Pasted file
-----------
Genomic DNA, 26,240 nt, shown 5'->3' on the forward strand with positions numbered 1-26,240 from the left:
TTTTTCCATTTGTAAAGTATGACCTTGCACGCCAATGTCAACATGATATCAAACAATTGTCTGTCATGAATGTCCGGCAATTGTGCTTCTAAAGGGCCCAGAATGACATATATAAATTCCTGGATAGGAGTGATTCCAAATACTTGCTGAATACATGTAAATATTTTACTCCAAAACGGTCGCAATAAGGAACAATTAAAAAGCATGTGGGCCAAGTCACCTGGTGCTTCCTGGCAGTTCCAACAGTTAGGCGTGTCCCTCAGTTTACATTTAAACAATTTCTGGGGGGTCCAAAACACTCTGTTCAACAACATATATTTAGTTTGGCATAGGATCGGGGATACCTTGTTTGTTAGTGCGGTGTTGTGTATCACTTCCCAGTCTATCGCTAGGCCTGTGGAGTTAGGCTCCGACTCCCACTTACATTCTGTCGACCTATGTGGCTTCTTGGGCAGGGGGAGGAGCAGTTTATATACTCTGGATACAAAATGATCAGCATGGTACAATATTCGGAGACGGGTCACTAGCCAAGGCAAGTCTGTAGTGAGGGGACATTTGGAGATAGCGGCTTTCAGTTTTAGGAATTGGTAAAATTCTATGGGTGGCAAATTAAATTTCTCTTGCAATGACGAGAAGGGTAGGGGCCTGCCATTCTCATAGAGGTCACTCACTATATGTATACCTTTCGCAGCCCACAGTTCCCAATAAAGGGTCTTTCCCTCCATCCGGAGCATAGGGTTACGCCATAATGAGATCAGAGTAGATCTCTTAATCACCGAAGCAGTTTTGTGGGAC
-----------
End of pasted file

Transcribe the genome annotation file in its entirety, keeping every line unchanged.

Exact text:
Genomic DNA, 26,240 nt, shown 5'->3' on the forward strand with positions numbered 1-26,240 from the left:
TTTTTCCATTTGTAAAGTATGACCTTGCACGCCAATGTCAACATGATATCAAACAATTGTCTGTCATGAATGTCCGGCAATTGTGCTTCTAAAGGGCCCAGAATGACATATATAAATTCCTGGATAGGAGTGATTCCAAATACTTGCTGAATACATGTAAATATTTTACTCCAAAACGGTCGCAATAAGGAACAATTAAAAAGCATGTGGGCCAAGTCACCTGGTGCTTCCTGGCAGTTCCAACAGTTAGGCGTGTCCCTCAGTTTACATTTAAACAATTTCTGGGGGGTCCAAAACACTCTGTTCAACAACATATATTTAGTTTGGCATAGGATCGGGGATACCTTGTTTGTTAGTGCGGTGTTGTGTATCACTTCCCAGTCTATCGCTAGGCCTGTGGAGTTAGGCTCCGACTCCCACTTACATTCTGTCGACCTATGTGGCTTCTTGGGCAGGGGGAGGAGCAGTTTATATACTCTGGATACAAAATGATCAGCATGGTACAATATTCGGAGACGGGTCACTAGCCAAGGCAAGTCTGTAGTGAGGGGACATTTGGAGATAGCGGCTTTCAGTTTTAGGAATTGGTAAAATTCTATGGGTGGCAAATTAAATTTCTCTTGCAATGACGAGAAGGGTAGGGGCCTGCCATTCTCATAGAGGTCACTCACTATATGTATACCTTTCGCAGCCCACAGTTCCCAATAAAGGGTCTTTCCCTCCATCCGGAGCATAGGGTTACGCCATAATGAGATCAGAGTAGATCTCTTAATCACCGAAGCAGTTTTGTGGGAC